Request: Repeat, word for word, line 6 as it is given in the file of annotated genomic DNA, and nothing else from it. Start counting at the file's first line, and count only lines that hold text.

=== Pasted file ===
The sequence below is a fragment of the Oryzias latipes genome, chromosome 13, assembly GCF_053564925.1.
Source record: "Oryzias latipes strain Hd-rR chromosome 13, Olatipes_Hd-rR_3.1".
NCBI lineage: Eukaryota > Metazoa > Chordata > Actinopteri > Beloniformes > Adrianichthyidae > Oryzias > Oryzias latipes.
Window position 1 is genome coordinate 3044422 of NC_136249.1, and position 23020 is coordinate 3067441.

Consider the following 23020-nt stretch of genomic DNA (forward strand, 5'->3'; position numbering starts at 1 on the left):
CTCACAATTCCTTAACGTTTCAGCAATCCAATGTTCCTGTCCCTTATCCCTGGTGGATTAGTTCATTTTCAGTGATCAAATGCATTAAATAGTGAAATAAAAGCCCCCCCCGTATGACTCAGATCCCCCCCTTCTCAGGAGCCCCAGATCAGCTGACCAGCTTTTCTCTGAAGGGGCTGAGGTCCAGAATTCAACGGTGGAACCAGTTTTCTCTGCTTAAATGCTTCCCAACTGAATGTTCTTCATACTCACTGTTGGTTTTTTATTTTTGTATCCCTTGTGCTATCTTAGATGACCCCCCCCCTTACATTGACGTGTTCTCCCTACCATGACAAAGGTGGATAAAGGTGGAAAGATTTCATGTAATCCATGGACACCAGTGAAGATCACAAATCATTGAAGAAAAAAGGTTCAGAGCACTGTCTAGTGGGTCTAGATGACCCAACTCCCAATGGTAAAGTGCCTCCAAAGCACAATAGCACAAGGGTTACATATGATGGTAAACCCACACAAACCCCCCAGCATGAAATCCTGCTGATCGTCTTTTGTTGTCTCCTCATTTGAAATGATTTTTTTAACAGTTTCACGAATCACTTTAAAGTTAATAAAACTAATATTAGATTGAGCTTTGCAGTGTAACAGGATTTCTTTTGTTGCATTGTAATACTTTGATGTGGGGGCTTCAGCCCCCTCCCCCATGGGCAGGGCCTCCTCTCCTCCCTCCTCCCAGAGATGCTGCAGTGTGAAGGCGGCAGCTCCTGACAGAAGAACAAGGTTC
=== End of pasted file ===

CTCACAATTCCTTAACGTTTCAGCAATCCAATGTTCCTGTCCCTTATCCCTGGTGGATTAGTTCATTTTCAGTGATCAAATGCATTAAATAGTGAAATAAAAGCCCCCCCCGTATGACTCAGATCCCCCCCTTCTCAGGAGCCCCAGATCAGCTGACCAGCTTTTCTCTGAAGGGGCTGAGGTCCAGAATTCAACGGTGGAACCAGTTTTCTCTGCTTAAATGCTTCCCAACTGAATGTTCTTCATACTCACTGTTGGTTTTTTATTTTTGTATCCCTTGTGCTATCTTAGATGACCCCCCCCCTTACATTGACGTGTTCTCCCTACCATGACAAAGGTGGATAAAGGTGGAAAGATTTCATGTAATCCATGGACACCAGTGAAGATCACAAATCATTGAAGAAAAAAGGTTCAGAGCACTGTCTAGTGGGTCTAGATGACCCAACTCCCAATGGTAAAGTGCCTCCAAAGCACAATAGCACAAGGGTTACATATGATGGTAAACCCACACAAACCCCCCAGCATGAAATCCTGCTGATCGTCTTTTGTTGTCTCCTCATTTGAAATGATTTTTTTAACAGTTTCACGAATCACTTTAAAGTTAATAAAACTAATATTAGATTGAGCTTTGCAGTGTAACAGGATTTCTTTTGTTGCATTGTAATACTTTGATGTGGGGGCTTCAGCCCCCTCCCCCATGGGCAGGGCCTCCTCTCCTCCCTCCTCCCAGAGATGCTGCAGTGTGAAGGCGGCAGCTCCTGACAGAAGAACAAGGTTC